As this edition of Engineering & Mining Journal (E&MJ) was going to press, many mining companies were filing midyear financial reports or end of year financials depending on where they are headquartered. At the same time, prices for most mined commodities had declined across the board, placing miners in a difficult position. During July, gold and copper reached multiyear lows, $1,088/oz and $2.38/lb, respectively. For the week ending July 24, the world’s largest gold miner, Barrick Gold, saw its market capitalization drop $2.2 billion or 17%. Similarly, Freeport-McMoRan, a large publicly held copper producer, saw $3.7 billion (or 23%) of its market cap erased during the same week. Mining companies were openly announcing plans to assess options.
The financial press pounced with outrageous headlines tied to metal prices and slowing growth in China. A couple read something along the lines of: Mining Company Axes 53,000 Jobs. Those articles were referring to Anglo American’s mid-year report. A quote from Anglo American’s report was taken out of context and blown out of proportion. In Leading Developments (See p. 5), E&MJ publishes what Anglo’s CEO Mark Cutifani actually said regarding the company’s plans to realign itself. The company has reached the midpoint of a three-year plan and it hopes to sell a large portion of its assets. The jobs associated with those mines would shift to another company, but not disappear. Anglo posted an 11-minute video on YouTube that explains the situation even better.
Shrinking profit margins are obviously having an impact. Seeing relief in low oil prices offset by lower metal prices, miners are taking measures to optimize performance. This has been the case with the mining business for about 18 months or more. How the mining industry reached this point is not a mystery, but a report from Wood MacKenzie (See Markets, p. 88) explains some of the differences in business models. If metal prices were to remain at this level for an extended period of time, the approach to capital projects will become much more prudent. Similarly, a report by the Boston Consulting Group (See Operating Strategies, p. 74) explains why some groups are more successful than others. While the authors are talking about exploration programs, the reasons for success—operating as a profit center and retaining a diverse group of professionals—could be applied throughout all aspects of operations.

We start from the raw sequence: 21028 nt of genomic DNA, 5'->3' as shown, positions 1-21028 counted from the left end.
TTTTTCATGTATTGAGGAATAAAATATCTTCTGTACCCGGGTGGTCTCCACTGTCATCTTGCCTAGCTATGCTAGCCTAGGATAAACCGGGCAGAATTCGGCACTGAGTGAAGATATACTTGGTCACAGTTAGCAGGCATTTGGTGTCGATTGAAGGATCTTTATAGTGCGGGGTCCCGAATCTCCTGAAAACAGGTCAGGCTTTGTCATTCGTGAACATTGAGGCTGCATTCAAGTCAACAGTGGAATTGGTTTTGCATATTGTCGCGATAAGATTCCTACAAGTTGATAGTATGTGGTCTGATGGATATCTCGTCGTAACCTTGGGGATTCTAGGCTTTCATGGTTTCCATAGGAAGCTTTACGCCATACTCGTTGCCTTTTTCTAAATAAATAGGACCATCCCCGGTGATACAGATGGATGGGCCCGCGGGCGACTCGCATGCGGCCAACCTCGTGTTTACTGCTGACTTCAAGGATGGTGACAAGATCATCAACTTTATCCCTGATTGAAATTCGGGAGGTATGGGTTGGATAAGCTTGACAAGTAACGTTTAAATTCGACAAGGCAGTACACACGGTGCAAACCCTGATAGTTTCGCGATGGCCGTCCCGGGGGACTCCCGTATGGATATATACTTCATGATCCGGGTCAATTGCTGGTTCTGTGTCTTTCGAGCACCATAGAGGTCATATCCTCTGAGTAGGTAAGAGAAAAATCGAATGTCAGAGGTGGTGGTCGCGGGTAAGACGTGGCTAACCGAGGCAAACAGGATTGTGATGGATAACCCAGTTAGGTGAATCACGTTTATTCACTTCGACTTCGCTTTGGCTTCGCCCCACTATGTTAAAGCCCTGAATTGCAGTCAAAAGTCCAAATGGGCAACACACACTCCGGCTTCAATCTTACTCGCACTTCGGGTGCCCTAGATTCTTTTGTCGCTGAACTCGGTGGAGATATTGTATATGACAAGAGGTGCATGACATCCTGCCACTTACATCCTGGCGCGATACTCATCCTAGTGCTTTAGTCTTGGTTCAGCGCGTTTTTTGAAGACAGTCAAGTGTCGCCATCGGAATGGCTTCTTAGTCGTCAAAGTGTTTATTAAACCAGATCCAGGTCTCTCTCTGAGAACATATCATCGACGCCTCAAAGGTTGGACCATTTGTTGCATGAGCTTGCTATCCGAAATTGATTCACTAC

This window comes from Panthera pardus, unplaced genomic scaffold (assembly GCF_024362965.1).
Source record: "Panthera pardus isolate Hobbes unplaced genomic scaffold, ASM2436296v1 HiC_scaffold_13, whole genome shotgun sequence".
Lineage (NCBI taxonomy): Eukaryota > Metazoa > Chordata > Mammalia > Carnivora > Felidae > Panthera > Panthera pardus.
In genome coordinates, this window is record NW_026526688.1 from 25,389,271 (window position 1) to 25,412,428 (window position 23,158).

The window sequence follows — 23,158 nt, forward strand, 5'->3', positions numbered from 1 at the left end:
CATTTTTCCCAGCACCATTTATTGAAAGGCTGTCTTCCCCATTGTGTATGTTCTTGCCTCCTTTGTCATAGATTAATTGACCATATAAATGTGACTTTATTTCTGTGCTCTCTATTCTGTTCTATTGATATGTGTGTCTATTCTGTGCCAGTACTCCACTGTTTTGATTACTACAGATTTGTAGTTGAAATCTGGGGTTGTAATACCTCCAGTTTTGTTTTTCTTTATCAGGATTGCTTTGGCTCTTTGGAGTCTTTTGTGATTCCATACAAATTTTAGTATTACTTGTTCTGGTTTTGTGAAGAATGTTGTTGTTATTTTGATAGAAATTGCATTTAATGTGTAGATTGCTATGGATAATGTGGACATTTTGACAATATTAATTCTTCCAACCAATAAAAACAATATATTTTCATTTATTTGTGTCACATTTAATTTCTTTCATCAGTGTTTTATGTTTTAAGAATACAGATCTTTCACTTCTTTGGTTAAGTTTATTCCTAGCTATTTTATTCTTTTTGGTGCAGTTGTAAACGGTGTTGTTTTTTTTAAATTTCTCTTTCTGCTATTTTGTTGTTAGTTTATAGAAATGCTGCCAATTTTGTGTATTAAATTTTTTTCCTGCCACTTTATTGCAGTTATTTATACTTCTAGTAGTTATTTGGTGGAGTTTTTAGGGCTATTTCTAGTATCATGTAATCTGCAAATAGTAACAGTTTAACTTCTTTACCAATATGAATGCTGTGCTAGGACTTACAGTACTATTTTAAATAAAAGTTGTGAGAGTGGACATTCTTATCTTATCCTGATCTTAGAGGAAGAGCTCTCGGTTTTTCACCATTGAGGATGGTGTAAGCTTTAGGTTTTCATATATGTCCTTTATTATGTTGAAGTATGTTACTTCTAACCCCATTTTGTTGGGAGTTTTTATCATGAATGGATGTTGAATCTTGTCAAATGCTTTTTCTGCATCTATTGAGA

Some of the mining companies that have been hardest hit are coal and oil sands operators. They haven’t given up hope—quite the contrary. Readers should note what Alliance CEO Joe Craft has to say about the situation in the U.S. (See This Month in Coal, p. 26). The U.S. will continue to rely on coal for electrical power. Some companies will not survive, while others will thrive. Similarly, E&MJ’s annual update from Alberta (See Oil Sands, p. 32) profiles an industry that appreciates higher oil prices. Some projects are moving forward while others are not, and transportation issues remain unresolved.
Many economists tie softening demand for commodities to China and rightfully so. They consume the most of almost everything today. Many wrongfully associate the recent collapse in the Chinese stock market with declining growth figures. Chinese growth is also based largely on global economics. Economies are gradually improving worldwide. Longtime E&MJ readers know that times have been a lot worse, and markets can improve quickly. Let’s hope for the latter. Enjoy this edition of E&MJ.
Steve Fiscor, E&MJ Editor-in-Chief,